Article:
Lemon Macarons

Monday, July 27, 2015

Macarons are a special thing, aren't they?  These little beauties have taken the internet by storm.  Before visiting France, I thought they were tasty and fun, but I have been quite obsessed since we have returned.  I guess I am just missing my #landenspastryoftheday.  So today I am sharing a few photos of my latest creation. These lemon macarons are tasty, light and intensely flavorful. Perfect for that upcoming backyard dinner you are hosting, or the fancy picnic you are going to.  

Also, if you are nervous about making macarons, Adam and I are filming a how-to video early next week and will post that for you soon, so be on the look-out for that!


Macarons can be finicky and generally turn out more consistently if you weigh your ingredients.  Because of this, I haven't give you the volume measurements for the cookie part.  Just use a scale.  Your mouth will thank me when your macarons turn out perfectly.  

Lemon Macarons: 
Adapted from Le Grand Manuel Du Patissier
makes about 40 cookies

80 grams of water
125 grams of white sugar
100 grams of egg white, at room temperature and divided
125 grams of almond flour (or grind up slivered almonds in a food processor until they are a powder and sift them through a mesh strainer until you have removed all the large chunks)
125 games of powdered sugar
5 or 6 drops of yellow food coloring

Begin by putting the water and the white sugar in a small saucepan over medium heat. With a candy thermometer in the mixture, stir the mixture a few times with a whisk.  As it begins to heat, quickly put 50 grams of your room temperature egg whites in a stand mixer and let the mixer whip your egg whites to soft peaks.

While your mixer is whipping your egg whites, go back to your saucepan and whisk your sugar mixture constantly.  When this mixture has reached 240° F and has formed a clear syrup,  pull it off the heat, and add it to your soft peaks. (If you don't have a stand mixture,  mix your egg whites with beaters first until they form soft peaks, and then heat up your water and sugar.  When the sugar mixture is at 240°F, turn your beaters back on and pour the sugar mixture in with the egg whites.  Mix until the egg whites are quite stiff)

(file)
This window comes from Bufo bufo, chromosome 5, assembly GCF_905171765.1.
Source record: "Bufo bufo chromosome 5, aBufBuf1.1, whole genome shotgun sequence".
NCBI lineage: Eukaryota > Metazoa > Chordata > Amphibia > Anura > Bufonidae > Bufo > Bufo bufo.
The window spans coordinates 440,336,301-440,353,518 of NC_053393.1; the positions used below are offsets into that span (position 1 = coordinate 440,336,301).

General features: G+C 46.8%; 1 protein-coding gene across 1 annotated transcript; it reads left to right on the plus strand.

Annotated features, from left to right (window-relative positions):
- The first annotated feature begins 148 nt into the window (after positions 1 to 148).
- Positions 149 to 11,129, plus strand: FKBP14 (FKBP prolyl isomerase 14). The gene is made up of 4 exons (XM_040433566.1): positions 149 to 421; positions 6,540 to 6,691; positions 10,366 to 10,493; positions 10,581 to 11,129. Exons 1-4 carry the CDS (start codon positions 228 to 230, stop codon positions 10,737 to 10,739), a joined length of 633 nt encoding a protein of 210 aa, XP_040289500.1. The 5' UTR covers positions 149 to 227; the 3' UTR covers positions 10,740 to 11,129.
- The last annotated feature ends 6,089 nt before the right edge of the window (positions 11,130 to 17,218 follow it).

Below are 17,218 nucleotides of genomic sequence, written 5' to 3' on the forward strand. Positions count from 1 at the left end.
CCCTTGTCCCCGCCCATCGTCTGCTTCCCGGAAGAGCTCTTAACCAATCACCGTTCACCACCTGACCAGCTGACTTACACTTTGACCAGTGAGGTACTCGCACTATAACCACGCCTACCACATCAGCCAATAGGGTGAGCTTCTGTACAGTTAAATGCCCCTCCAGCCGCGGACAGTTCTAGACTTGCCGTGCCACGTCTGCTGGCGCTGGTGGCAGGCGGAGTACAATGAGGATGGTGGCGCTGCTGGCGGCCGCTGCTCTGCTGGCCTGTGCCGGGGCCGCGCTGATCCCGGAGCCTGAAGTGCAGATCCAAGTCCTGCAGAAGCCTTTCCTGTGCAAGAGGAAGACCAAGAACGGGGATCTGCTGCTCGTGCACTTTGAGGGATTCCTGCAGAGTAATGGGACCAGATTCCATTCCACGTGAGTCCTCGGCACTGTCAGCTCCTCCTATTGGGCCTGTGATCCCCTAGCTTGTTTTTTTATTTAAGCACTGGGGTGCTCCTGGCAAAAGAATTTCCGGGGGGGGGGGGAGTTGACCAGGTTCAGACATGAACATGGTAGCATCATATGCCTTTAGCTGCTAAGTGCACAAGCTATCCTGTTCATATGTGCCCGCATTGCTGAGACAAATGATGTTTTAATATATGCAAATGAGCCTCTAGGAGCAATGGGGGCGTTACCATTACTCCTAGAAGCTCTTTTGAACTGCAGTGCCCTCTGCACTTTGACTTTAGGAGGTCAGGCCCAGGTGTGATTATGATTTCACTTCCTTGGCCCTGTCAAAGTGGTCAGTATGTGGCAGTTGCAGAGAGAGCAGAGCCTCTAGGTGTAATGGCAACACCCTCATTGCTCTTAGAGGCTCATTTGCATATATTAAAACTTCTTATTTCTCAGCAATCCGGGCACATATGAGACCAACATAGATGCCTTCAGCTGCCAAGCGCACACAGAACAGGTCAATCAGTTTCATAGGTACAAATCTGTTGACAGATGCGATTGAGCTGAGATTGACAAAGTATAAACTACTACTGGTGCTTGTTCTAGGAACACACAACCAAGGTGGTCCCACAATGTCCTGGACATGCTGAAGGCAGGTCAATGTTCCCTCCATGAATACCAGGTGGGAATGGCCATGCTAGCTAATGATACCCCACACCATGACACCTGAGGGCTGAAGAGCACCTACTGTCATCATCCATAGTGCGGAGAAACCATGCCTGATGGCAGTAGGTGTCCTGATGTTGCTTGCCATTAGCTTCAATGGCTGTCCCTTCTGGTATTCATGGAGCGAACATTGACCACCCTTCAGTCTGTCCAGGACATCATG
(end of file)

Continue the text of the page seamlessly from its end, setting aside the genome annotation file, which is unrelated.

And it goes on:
Once you have added the sugar mixture to your egg whites, let the mixer run until the peaks are stiff.  Meanwhile, take your almond flour, powdered sugar, and remaining 50 grams of egg white and put them in a medium bowl.  Add your food coloring and mix them all together until they form an even batter.  Add the stiff egg whites and carefully mix in with a rubber spatula until the batter runs smoothly off your spatula.

Prepare a baking sheet by topping with wax paper.  On the wax paper, draw small circles (about 1 1/2" in circumference) about an inch apart.  Fill a ziplock bag with the batter and cut a hole in one of the bottom corners.  Carefully dispense enough batter to fill each of the circles.  Start with a smaller amount of batter in the center, because the batter does spread some, and you want to stay in the lines of the circles.

Cook in a preheated oven at 300° F for about 10 minutes, checking through the window to see how they look.  If they still look a little wet, or the feet have not formed (the little crinkly part at the bottom of the each cookie), leave them in for another few minutes.  Mine needed about 15-18 minutes.  Remove from the oven and let cool for about 5 minutes.  Remove the wax paper from the pan and let cool another 10 minutes or so. Once they are cool, match two cookies up and prepare your lemon filling.

Lemon Buttercream Filling: 

1/8 cup softened butter
3/4 cup powdered sugar
1 1/2 tsp lemon juice
3 - 5 drops of yellow food coloring (start small and add more if you need it)

Place butter in the food processor and mix until smooth.  Slowly add the powdered sugar.  Add lemon juice and scrape the sides of the bowl a few times until you have a thick, smooth filling.

Once the cookies are cooled and ready to be filled, place filling in a ziplock bag, cut a small hole in the bottom corner, and pipe out the filling in a circle around the edge of one of your two cookies, fill in the circle and place the second cookie on top of the cookie with filling and gently press together.  Feel intensely satisfied that you made macarons.  Also, know I am VERY proud of you!!!





6 comments

  1. I've made homemade macaroons once before. They're a ton of work, but so worth it! These look delicious! I'll have to try your lemon version soon!

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    Replies
    1. Definitely a lot of work, but I kind of enjoy the process! These ones are tasty!

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  2. I am in LOVE with macarons, and lemon is my favorite flavor! I can't wait to see your video. I've been meaning to try them out, but I don't want to buy almond flour, haha. I'll probably try the food processor method.

    Yours turned out beautifully!

    Emily
    crazy scarf girl

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    Replies
    1. Yeah, buying almond flour is kind of a pain. Plus, it often still has the skin on it, so I think it works better to buy slivered almonds, even if there is an extra step. Thanks for stopping by!

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  3. Your food photography is amazing!!!! If I were good at baking, I'd totally try these out. They look amazing!

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  4. Beautiful! I've always been a little wary of making macarons since french pastries frighten me. Looking forward to the video tutorial!

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